“Public transit access is an important issue to me. I’ve been transit-dependent for years, so I have had the opportunity to see the limitations in our transportation system firsthand,” David says. He illustrates the impact of gaps in our transit system by mentioning a story in the news last year of Detroiter James Robinson. James received a lot of attention for walking to work, something very ordinary for many people, but because James had to take a bus and then walk hours to work, people were outraged at his experience.” David explains, “He had to walk because the two different counties he had to cross didn’t coordinate transit systems. There are a lot of gaps in the system across the board, and there is no public transportation at all from Ann Arbor to Detroit. There has been poor coordination due to separate funding sources for transit systems. My research looks at the funding side.”
“The goal of my research is creating a system that works, something that allows us to do regional transportation programs without federal money, or with less federal money. That’s the reality,” David states. As federal funding has stagnated over the years, local jurisdictions were left to fund transportation themselves, and do so in an uncoordinated fashion. He explains, “This leaves a lot of people unable to get to work as economies became more regionalized and jobs take them across the county line. This system is bad for the overall economy and for employers, leaving them with a less diverse workforce.”
David’s research examines cases that have managed to adapt to this system and have used localized funding in a more coordinated, multijurisdictional manner. He explores five different U.S. regions that have funded their multijurisdictional transportation system to determine how that process took place. He describes, “A big factor is how the state legislature participates. Our region is about to be added to the list of regions that have adapted by initiating multicounty voter initiatives to propose regional transit plans – we’re going to have a regional transit measure on the ballot in 2016 to fund a four county bus system.” He’s a volunteer at Regional Transit Authority on the citizen advisory committee, advising on the upcoming process and plans they’re developing. He’s enjoyed that process, saying, “I’ve been able to give the CEO a lot of information from my research.”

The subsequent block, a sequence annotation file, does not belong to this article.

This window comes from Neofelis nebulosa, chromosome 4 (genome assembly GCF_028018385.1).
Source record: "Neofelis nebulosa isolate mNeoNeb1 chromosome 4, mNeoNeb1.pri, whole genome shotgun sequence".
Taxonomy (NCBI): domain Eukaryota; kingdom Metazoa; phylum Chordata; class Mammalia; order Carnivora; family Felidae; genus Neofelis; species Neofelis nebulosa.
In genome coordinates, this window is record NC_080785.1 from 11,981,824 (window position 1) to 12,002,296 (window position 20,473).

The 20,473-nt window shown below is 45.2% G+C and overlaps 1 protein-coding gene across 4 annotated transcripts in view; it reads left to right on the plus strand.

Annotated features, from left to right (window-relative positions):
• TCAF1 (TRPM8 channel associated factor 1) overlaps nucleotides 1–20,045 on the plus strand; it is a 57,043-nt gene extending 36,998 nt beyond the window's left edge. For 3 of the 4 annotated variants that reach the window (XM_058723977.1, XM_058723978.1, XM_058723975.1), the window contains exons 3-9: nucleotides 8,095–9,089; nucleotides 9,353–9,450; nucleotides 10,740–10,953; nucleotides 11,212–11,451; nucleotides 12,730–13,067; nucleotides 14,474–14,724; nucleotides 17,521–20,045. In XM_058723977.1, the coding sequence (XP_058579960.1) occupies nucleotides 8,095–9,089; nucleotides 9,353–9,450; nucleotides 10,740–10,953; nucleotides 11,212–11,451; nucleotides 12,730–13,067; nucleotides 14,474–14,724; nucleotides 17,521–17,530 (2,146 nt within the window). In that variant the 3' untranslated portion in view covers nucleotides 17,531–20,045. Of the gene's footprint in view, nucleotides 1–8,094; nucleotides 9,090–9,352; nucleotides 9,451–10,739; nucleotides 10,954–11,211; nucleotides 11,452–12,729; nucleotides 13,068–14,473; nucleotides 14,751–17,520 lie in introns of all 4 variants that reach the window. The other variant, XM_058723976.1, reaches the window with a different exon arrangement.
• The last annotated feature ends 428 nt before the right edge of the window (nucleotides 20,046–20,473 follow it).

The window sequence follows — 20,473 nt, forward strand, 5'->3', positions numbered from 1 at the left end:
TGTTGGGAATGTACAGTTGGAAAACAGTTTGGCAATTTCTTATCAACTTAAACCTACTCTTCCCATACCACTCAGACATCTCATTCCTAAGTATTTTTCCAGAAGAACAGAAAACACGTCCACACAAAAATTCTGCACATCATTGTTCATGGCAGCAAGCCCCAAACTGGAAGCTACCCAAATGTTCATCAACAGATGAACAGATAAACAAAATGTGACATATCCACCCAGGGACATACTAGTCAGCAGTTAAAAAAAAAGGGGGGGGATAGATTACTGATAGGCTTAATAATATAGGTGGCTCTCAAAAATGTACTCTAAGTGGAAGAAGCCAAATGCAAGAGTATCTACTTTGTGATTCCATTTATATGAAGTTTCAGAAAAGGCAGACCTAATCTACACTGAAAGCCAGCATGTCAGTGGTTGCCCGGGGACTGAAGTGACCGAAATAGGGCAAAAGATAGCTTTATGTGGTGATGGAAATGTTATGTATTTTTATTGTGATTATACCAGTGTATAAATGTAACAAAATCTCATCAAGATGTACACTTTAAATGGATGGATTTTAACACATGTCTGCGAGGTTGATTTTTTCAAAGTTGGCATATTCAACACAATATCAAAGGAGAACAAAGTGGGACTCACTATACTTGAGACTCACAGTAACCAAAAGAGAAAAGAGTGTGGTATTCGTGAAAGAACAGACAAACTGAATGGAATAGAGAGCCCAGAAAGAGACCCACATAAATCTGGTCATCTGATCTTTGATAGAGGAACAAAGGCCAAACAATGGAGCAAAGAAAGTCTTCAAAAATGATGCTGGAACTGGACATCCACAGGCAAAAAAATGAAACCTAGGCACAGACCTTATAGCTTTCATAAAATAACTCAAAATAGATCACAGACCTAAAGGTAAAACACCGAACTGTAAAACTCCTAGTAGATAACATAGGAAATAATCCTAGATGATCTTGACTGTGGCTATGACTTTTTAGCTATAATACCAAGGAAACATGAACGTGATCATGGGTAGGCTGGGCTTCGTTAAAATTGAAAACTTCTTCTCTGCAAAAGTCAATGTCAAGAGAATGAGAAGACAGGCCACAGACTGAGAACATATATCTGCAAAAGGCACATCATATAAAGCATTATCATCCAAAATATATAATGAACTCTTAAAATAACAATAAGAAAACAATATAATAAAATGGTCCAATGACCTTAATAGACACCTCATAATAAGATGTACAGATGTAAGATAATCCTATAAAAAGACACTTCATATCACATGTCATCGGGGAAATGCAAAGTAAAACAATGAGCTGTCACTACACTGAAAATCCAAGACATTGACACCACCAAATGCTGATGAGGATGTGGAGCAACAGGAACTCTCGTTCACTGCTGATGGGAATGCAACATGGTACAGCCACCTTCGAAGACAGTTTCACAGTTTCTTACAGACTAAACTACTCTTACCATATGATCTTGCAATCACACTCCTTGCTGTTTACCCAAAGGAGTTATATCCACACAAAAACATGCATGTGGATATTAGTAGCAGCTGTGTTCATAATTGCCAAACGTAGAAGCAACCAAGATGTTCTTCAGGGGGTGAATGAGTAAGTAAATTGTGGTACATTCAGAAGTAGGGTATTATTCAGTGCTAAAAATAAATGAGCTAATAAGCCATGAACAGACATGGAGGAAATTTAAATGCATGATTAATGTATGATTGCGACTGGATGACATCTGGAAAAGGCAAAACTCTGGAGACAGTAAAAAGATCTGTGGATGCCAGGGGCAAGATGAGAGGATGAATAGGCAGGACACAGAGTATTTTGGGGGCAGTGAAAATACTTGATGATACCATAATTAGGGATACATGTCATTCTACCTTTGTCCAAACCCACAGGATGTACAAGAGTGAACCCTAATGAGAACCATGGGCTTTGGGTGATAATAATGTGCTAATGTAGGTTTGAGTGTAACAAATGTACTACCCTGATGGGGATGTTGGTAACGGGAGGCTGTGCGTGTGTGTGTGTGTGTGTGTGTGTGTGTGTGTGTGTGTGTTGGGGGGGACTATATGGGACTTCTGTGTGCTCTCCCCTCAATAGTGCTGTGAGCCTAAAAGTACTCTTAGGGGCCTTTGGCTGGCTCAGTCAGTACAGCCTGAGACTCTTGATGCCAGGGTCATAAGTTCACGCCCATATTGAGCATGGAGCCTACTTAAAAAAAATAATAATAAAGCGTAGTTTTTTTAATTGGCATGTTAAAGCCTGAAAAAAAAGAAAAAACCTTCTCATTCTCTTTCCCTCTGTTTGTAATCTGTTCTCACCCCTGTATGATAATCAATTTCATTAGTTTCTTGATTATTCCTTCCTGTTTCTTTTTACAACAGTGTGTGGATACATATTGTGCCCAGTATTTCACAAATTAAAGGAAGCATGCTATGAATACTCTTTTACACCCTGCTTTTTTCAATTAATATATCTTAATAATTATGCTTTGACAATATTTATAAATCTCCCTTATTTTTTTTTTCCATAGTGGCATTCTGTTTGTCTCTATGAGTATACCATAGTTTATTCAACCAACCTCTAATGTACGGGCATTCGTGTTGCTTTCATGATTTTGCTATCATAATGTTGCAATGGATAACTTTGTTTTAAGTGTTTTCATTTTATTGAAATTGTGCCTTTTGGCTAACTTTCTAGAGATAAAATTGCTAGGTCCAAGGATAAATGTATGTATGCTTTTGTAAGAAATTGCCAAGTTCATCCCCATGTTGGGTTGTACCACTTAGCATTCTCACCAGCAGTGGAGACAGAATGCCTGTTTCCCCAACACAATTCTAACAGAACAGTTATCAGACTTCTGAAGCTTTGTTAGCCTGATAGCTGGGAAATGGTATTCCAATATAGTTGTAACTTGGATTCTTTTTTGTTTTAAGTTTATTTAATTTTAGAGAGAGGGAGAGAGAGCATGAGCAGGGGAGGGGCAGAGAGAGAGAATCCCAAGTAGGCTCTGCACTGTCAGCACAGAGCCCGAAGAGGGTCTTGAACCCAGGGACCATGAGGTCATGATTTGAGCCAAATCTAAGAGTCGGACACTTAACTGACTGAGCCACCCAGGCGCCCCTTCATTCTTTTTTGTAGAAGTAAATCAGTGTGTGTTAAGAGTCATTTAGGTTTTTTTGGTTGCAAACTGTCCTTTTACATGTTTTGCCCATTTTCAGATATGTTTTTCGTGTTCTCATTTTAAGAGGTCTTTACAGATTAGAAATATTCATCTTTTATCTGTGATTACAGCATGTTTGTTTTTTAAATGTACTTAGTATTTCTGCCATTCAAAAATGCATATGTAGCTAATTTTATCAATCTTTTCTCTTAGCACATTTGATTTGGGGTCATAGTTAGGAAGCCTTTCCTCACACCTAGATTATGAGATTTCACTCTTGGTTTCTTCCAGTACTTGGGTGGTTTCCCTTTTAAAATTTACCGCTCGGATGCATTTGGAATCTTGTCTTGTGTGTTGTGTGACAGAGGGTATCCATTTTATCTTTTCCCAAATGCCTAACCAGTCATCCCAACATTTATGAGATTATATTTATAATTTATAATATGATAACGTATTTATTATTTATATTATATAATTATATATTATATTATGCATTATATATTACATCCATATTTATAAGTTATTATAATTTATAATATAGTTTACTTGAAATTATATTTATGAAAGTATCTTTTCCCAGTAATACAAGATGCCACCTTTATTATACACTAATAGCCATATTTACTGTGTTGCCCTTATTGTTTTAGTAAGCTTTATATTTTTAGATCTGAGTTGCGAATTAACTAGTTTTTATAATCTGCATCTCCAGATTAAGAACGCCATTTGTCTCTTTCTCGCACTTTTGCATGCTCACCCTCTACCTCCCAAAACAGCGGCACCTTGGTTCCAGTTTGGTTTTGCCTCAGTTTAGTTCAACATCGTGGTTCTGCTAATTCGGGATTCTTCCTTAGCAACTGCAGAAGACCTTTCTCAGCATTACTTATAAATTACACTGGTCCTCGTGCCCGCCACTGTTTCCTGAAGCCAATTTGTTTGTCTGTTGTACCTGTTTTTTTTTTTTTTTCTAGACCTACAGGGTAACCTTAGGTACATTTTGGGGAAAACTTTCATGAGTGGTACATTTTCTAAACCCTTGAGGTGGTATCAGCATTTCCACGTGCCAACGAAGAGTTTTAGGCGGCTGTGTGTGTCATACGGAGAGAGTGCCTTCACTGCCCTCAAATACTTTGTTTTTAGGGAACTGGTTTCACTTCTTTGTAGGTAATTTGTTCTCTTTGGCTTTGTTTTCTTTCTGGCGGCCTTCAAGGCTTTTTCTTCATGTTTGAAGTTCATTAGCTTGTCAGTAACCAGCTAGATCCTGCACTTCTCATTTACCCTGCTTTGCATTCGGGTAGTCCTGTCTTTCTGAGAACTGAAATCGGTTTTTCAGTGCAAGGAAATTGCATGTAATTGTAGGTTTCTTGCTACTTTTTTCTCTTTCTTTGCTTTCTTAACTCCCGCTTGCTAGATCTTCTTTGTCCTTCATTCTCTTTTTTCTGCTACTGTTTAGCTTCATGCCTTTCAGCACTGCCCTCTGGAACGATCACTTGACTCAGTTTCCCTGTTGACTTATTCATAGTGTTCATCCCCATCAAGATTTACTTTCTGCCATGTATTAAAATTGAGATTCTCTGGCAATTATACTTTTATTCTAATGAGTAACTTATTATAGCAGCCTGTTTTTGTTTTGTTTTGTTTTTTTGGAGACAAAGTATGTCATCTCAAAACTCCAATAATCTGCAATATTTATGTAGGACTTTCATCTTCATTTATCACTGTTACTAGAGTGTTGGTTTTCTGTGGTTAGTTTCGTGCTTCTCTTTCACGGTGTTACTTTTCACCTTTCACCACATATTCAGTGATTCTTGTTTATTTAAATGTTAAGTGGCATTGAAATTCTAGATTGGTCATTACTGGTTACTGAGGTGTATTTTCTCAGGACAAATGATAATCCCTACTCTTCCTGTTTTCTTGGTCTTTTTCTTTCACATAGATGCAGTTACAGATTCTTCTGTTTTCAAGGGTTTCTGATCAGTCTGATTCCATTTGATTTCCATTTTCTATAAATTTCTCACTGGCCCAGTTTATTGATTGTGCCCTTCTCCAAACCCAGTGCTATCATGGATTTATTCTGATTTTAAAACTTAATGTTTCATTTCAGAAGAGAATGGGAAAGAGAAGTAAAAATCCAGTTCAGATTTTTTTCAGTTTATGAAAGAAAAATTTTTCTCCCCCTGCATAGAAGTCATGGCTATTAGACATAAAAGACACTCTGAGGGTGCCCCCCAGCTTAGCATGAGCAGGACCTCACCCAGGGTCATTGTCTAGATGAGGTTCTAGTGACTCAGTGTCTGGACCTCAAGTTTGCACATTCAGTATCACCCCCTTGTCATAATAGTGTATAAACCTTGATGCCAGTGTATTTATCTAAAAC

How the legislation was presented affects the ability for coordinated funding to succeed. Certain factors in the legislation affected the process, like mandating a specific election date that has a way of overriding the local politics, or mandating the geography of the system. He says, “If one local area isn’t invested in the idea, that could present problems. Other regions say, if jurisdictions want to join, they join. You get into technical factors like that and tax rates and types of taxes; all of these issues have political ramifications for the process.”
It’s an exciting time and place to be studying transit. “This has been a good experience; there are a lot of efforts to improve transit research. A lot happening here is from scratch and is happening regionally – I didn’t see this in Los Angeles for sure.”
A native of Orange County, California, David attended UC Berkeley for his undergrad and UC Irvine for his Master’s degree. Michigan was clearly a departure for him, but it was all about the fit. He shares, “U-M has a very good department with researchers looking at both transit and regional issues, and a much stronger regionally-oriented program that most universities. It is rare to find a program that has both. It’s been really intellectually stimulating. I’ve met a lot of great students and professors. I’ve been exposed to Detroit, which I think is totally different than anywhere else I’ve been in the U.S.
“Public transit is a topic people didn’t talk about much in the past in such an auto state, but now Michigan has a more diverse range of industries. Detroit is finding in this era when people have smart phones that transit isn’t as hard to use. Detroit finds we don’t have the system and needs to determine how we compete as a region. The regional transit bill came right from the governor’s office to address this issue. He saw the importance of improving the economy but needed to provide the bones for the economy to come back.”
A non-driver, David has been challenged by the isolation presented by the lack of regional transportation. “I’m mostly in Ann Arbor, and that partly made it difficult to be at Michigan. I haven’t seen most of the state, just Ann Arbor and Detroit, and not the nightlife in Detroit. Still, the Detroit Connector has been a godsend. That’s made my experience a lot better.”
Connected to his dissertation, he is writing a policy paper for University of Michigan Initiative in Disability Studies (UMInDS) on the role people in the disability community have had in making decisions on regional transportation funding policies and on decisions on transit in general.
For these projects, he has conducted extensive interviews with community members from the disability community, public officials, senators, and people who wrote the legislation or were part of the political process. “I’m hoping this research is an opportunity to allow public transportation to be better coordinated at the regional level. ‘He who has the gold makes the rules’ – if the funding can come at the regional level, hopefully the planning can come at the regional level as well.”
David is interested in looking at faculty positions in planning or public policy departments. “I like going to different places and being exposed to the unique problems they have. I don’t want to do research focused on just a single case.” David is finishing his writing, preparing the final cross case analysis comparing them all, and expects to defend his dissertation and graduate in the spring of 2016.